Obama seeks $5bn aid for Pakistan to fight al-Qa'ida
Cash will be incentive to combat terrorist havens on Afghanistan's borders
Saturday 28 March 2009
President Barack Obama unveiled his new strategy for combating terrorist insurgents in Afghanistan and Pakistan yesterday while insisting he would not "blindly stay the course" if the governments of both countries failed to help secure peace.
Mr Obama will ask the US Congress to authorise an additional $1.5bn (£1bn) in development and construction aid to Pakistan each year for the next five years as an incentive to combat more convincingly the growing mesh of terrorist havens in the mountain regions close to Afghanistan.
While insisting that the situation in Afghanistan is "increasingly perilous", President Obama also made clear that he expects America's allies to remain committed if not with greater troop numbers then with aid and civilian assistance. The President confirmed that on top of the additional 17,000 US troops another contingent of 4,000 will be deployed as advisers and trainers to the Afghan army and police.
"We have a clear and focused goal to disrupt, dismantle and defeat al Qa'ida in Pakistan and Afghanistan, and to prevent their return to either country in the future," the President said, flanked by Secretary of State Hillary Clinton who will present the plan to an international conference on Afghanistan in The Hague on Tuesday.
He will win praise for vowing to set clear aid benchmarks that the governments of both Afghanistan and Pakistan will have to meet. Pakistan has long been held in some suspicion for taking American money while failing fully to tackle the Taliban and al-Qa'ida. Pakistan's ambassador to the US, Husain Haqqani, hailed the plan as "an extraordinarily positive sign that the Obama administration is thoroughly re-examining its policy toward our region." Mr Obama said that Nato forces, led by America, had no choice but to militarily defeat "an uncompromising core" of the Taliban. However, he hinted at reaching out to others who may identify themselves as Taliban but "who have taken up arms because of coercion, or simply for a price".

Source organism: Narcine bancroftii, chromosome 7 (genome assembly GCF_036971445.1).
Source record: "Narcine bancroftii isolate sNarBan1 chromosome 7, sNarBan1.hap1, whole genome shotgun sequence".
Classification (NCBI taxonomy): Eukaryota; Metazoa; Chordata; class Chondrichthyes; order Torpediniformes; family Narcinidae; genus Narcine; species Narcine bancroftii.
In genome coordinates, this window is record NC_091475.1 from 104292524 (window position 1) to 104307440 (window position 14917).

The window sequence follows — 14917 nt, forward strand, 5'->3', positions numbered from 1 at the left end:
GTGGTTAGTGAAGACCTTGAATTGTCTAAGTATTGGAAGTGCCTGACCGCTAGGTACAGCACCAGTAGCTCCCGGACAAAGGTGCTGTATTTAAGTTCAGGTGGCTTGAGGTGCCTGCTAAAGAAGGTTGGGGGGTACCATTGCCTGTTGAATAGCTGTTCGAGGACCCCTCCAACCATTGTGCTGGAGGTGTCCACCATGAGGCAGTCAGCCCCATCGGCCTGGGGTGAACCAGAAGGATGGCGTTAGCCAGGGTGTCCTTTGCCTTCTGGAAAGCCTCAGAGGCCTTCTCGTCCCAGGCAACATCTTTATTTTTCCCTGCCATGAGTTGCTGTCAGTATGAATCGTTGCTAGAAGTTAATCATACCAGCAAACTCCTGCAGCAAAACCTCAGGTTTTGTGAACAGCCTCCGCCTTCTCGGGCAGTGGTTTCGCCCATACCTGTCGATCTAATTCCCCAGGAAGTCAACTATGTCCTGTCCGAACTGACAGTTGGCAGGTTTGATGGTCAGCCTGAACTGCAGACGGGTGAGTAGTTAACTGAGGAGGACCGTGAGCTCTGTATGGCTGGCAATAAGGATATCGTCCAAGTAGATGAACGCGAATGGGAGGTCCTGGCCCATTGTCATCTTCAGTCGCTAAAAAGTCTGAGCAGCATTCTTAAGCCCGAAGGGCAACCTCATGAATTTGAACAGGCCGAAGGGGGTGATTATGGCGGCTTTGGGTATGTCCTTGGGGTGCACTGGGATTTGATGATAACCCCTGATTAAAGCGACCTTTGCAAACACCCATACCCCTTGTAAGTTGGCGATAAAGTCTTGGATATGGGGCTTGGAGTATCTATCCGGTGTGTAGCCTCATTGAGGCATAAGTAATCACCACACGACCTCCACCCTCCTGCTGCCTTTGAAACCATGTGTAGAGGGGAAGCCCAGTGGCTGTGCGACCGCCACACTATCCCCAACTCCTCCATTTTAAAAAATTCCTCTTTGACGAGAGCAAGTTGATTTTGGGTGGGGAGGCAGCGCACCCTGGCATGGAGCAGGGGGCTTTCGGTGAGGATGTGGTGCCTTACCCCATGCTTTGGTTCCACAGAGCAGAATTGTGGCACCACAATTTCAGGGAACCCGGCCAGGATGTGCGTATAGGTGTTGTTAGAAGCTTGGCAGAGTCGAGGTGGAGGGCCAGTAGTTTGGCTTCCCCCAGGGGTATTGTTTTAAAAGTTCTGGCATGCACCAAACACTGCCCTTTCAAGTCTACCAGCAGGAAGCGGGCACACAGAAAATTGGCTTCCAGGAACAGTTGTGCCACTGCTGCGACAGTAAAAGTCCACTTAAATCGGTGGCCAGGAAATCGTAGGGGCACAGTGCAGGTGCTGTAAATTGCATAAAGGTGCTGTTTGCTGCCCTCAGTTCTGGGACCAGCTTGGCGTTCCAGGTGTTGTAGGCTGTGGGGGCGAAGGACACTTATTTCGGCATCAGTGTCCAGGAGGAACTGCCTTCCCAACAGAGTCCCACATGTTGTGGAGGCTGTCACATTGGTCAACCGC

Talking to so-called "moderate" Taliban fighters was among the most divisive issues as aides to Mr Obama crafted the review. But Kabul welcomed America's new thinking as a "potentially game-changing event" last night. Officials insist the ideas outlined represent a landmark shift.
"If we compare where we were two years ago, this is a decisive change of direction," a senior Western diplomat said. "One of the things that has been lacking for some time has been a clear vision for the international engagement with Afghanistan," a European diplomat said. "One of the things this has done is simplify our objectives."
But it is evolution rather than revolution. "The most important thing about this announcement is that is comes straight from the White House. It shows the Americans are on the same page, they've taken these ideas on board," said one official. The importance of Pakistan has long been well known. Britain's General David Richards, who commanded the Nato-led International Security Force in 2006, held regular summits with Pakistan's then leader Pervez Musharraf. Similarly, talking to the Taliban is nothing new. Two Western diplomats were expelled from Afghanistan in 2007 for talking to the Taliban and the former UK ambassador, Sir Sherard Cowper Coles, was advocating greater tribal outreach two years ago.
"These ideas have been around for months," said John Dempsey, head of the United States Institute of Peace, in Kabul. "The significance of this announcement is that it elevates Afghanistan and Pakistan to the top level of American foreign policy."
The sense in Kabul is that America has around 18 months to deliver a "sense that the tide has turned". Western diplomats are acutely aware that "a large military presence is not sustainable over the long term" and that success relies on getting Afghanistan to a stage where its army and police can stand more or less alone.
Britain's most senior officer in Afghanistan, Lieutenant General Jim Dutton, said that the campaign was afflicted by a "perception issue". He added: "I don't think we have got the momentum." Analysts in Kabul believe that the combination of 17,000 extra American troops, the "civilian surge" and the planned elections in August offer the best shot at regaining that momentum.
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